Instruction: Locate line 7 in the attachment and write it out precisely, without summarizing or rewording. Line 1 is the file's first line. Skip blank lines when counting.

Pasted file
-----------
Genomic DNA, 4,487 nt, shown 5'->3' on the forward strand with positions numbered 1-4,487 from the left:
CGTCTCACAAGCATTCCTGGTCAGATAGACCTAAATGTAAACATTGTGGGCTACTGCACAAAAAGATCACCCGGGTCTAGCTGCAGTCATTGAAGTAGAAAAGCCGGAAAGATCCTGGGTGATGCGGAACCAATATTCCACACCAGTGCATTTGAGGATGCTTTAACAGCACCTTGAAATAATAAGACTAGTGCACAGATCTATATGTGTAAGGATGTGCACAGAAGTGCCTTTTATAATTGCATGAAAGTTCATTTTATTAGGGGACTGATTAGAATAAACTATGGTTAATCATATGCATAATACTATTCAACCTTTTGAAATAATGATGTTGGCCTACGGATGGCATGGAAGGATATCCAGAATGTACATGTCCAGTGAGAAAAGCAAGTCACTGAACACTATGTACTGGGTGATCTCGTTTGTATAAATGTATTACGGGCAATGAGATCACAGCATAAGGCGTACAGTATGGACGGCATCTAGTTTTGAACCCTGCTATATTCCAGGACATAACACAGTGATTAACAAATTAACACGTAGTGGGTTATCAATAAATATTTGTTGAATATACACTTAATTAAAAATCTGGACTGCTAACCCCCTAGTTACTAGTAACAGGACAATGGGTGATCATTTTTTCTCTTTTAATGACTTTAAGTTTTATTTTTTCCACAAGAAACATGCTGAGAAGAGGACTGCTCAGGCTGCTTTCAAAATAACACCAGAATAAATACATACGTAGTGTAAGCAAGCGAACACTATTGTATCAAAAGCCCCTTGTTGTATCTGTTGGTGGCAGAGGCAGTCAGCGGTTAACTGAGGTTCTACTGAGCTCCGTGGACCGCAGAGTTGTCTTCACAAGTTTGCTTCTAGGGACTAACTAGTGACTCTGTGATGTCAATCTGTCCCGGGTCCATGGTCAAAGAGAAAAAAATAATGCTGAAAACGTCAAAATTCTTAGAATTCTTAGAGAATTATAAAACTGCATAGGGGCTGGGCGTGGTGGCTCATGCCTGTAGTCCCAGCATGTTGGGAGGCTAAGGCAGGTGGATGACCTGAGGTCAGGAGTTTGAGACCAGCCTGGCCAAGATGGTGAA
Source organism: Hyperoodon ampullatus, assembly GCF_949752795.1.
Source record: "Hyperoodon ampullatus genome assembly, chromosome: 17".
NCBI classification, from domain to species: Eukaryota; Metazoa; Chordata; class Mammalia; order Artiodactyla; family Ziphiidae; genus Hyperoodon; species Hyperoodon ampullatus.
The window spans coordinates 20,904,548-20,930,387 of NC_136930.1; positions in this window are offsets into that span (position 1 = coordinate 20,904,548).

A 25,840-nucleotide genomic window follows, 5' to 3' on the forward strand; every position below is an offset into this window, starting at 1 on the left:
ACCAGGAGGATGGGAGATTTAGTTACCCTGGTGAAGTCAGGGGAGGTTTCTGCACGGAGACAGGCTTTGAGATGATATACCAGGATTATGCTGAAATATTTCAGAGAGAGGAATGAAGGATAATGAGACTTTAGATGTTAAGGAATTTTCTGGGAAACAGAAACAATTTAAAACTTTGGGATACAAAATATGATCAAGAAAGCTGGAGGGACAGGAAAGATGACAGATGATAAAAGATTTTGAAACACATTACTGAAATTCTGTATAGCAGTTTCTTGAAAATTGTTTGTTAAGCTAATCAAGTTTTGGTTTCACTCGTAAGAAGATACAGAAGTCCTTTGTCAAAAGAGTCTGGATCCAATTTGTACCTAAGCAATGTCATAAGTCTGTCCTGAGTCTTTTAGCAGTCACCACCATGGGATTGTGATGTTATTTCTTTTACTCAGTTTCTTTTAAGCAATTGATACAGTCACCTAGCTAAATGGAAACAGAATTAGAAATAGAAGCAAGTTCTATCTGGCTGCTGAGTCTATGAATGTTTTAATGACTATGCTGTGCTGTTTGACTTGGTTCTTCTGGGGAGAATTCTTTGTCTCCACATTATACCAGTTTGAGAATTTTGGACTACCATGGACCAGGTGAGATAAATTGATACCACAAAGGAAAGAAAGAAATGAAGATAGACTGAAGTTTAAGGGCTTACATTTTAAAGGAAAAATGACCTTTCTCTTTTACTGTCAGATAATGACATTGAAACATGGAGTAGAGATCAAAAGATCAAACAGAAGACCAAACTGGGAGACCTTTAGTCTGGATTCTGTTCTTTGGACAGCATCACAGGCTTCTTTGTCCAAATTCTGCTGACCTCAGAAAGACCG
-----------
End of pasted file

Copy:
A 25,840-nucleotide genomic window follows, 5' to 3' on the forward strand; every position below is an offset into this window, starting at 1 on the left: